= mass flow rate, lb / s = discharge coefficient (dimensionless, usually about 0.62) = discharge hole area, ft^{ 2} = gravitational conversion factor of 32.17 ft / s^{ 2}_{ } = source liquid density, lb / ft^{ 3} = absolute source pressure, lb / ft^{ 2} = absolute ambient pressure, lb / ft^{ 2}_{ } = height of liquid above bottom of discharge opening, ft 



where: ^{ }_{ } ^{ } ^{ } 
Q C A^{ } g_{c}^{ } d^{ } H 
= mass flow rate, lb / s = discharge coefficient (dimensionless, usually about 0.62) = discharge hole area, ft^{ 2} = gravitational conversion factor of 32.17 ft / s^{ 2}_{ } = source liquid density, lb / ft^{ 3} = height of liquid above bottom of discharge opening, ft 
Three different methods of calculating the rate of evaporation from a nonboiling liquid pool are presented in this section.
Method developed by the U.S. Air Force:^{ 2}
The following equations are for predicting the rate at which liquid evaporates from the surface of a pool of liquid which is at or near the ambient temperature. The equations were derived from field tests performed by the U.S. Air Force with pools of liquid hydrazine.

where:^{ } _{ } _{ } _{ } _{ } _{ } 
E^{ } u T_{A} T_{F} T_{P} M P_{S} P_{H} 
= evaporation flux, ( lb / minute ) / ft^{ 2} of pool surface = windspeed just above the liquid surface, miles / hour = ambient temperature, °K_{ } = pool liquid temperature correction factor_{ } = pool liquid temperature, °F_{ } = pool liquid molecular weight = pool liquid vapor pressure at ambient temperature, mm Hg_{ } = hydrazine vapor pressure at ambient temperature, mm Hg_{ }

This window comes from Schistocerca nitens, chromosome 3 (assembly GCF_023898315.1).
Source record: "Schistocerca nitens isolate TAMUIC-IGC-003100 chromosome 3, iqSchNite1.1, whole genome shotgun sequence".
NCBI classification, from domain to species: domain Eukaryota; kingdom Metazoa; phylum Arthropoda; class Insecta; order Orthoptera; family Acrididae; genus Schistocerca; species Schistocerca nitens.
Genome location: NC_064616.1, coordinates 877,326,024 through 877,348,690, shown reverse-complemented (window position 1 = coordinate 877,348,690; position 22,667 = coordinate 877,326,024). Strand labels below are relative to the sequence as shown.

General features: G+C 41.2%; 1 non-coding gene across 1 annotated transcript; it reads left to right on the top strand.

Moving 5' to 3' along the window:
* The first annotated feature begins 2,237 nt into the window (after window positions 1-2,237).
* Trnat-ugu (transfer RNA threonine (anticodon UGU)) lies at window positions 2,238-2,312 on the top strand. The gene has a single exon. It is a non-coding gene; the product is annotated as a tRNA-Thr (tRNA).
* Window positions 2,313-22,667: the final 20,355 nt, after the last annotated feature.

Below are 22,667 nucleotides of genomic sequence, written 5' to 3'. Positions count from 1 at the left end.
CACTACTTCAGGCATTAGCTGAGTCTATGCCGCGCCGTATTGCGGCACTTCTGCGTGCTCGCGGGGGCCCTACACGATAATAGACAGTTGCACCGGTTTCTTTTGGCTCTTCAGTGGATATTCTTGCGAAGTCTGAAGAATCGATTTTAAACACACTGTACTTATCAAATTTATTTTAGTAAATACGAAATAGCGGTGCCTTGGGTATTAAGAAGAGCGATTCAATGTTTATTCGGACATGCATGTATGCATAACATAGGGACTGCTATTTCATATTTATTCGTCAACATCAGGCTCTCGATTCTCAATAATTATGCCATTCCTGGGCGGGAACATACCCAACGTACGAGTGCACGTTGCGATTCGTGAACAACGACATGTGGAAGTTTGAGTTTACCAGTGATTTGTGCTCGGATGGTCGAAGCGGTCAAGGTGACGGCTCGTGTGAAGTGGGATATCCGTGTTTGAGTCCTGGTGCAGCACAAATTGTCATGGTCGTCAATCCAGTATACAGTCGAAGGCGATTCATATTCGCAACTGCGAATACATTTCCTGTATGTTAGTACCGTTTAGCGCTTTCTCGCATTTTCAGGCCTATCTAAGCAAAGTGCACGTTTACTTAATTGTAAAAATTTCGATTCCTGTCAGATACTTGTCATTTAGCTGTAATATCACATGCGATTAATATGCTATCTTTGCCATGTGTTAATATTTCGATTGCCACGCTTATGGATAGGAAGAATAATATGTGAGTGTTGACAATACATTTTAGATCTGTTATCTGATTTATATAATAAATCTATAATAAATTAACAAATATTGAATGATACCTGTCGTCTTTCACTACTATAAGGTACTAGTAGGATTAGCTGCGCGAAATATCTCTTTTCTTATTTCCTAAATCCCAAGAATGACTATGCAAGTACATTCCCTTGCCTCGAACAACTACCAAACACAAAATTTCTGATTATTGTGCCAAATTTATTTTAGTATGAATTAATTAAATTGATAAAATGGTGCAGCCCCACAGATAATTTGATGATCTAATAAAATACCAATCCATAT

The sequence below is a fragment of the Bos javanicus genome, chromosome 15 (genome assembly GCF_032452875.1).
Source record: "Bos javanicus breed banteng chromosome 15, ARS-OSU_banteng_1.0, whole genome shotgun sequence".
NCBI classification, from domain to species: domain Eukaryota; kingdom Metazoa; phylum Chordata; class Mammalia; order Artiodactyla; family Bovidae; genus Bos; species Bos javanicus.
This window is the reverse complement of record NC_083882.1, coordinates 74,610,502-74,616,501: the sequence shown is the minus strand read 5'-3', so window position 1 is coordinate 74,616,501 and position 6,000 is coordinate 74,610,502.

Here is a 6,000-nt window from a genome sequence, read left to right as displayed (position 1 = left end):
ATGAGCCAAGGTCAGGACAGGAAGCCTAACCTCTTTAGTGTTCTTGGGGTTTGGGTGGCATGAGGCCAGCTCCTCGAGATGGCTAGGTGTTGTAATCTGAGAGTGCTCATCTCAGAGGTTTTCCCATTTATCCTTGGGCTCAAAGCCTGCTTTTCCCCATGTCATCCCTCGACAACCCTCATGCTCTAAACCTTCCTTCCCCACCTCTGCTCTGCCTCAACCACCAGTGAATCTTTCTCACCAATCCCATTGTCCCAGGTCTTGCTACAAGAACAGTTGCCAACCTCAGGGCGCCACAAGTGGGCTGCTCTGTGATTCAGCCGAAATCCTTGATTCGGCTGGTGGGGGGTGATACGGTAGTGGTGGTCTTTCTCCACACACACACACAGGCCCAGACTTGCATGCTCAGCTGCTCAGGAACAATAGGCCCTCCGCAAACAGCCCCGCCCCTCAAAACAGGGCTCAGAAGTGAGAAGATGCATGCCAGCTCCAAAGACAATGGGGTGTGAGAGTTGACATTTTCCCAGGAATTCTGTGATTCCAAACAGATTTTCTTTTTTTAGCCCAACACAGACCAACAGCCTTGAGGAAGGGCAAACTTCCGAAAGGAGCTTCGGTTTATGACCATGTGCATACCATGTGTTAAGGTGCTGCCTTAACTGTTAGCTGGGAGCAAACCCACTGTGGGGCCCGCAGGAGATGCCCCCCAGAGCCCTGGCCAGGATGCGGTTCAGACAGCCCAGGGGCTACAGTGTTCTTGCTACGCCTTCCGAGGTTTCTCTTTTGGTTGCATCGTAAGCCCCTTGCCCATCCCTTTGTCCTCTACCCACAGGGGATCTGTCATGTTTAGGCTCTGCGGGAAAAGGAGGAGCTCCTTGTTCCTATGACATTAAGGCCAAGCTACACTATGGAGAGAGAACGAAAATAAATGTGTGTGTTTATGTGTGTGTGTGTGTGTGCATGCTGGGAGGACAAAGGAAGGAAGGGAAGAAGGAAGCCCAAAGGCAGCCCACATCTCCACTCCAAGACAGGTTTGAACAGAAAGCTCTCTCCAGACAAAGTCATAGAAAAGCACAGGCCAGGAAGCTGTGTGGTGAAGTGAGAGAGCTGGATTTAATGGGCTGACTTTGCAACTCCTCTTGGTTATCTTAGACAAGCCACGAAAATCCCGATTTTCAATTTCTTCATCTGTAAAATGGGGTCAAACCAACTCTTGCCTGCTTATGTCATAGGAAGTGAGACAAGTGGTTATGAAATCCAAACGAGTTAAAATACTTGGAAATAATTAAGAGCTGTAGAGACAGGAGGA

Method developed by U.S. EPA:^{ 5, 6}
The following equations are for predicting the rate at which liquid evaporates from the surface of a pool of liquid which is at or near the ambient temperature. The equations were developed by the United States Environmental Protection Agency ( U.S. EPA ).

where: ^{ } ^{ } 
E u M A^{ } P T R^{ } 
= evaporation rate, lb / minute = windspeed just above the pool liquid surface, m / second = molecular weight of the pool liquid = surface area of the pool liquid, ft^{ 2} = vapor pressure of the pool liquid at the pool temperature, mm Hg = pool liquid temperature, °K = the Universal Gas Law constant = 82.05 ( atm · cm^{ 3} ) / ( gmol · °K ) 

Method developed by Stiver and Mackay:^{ 3}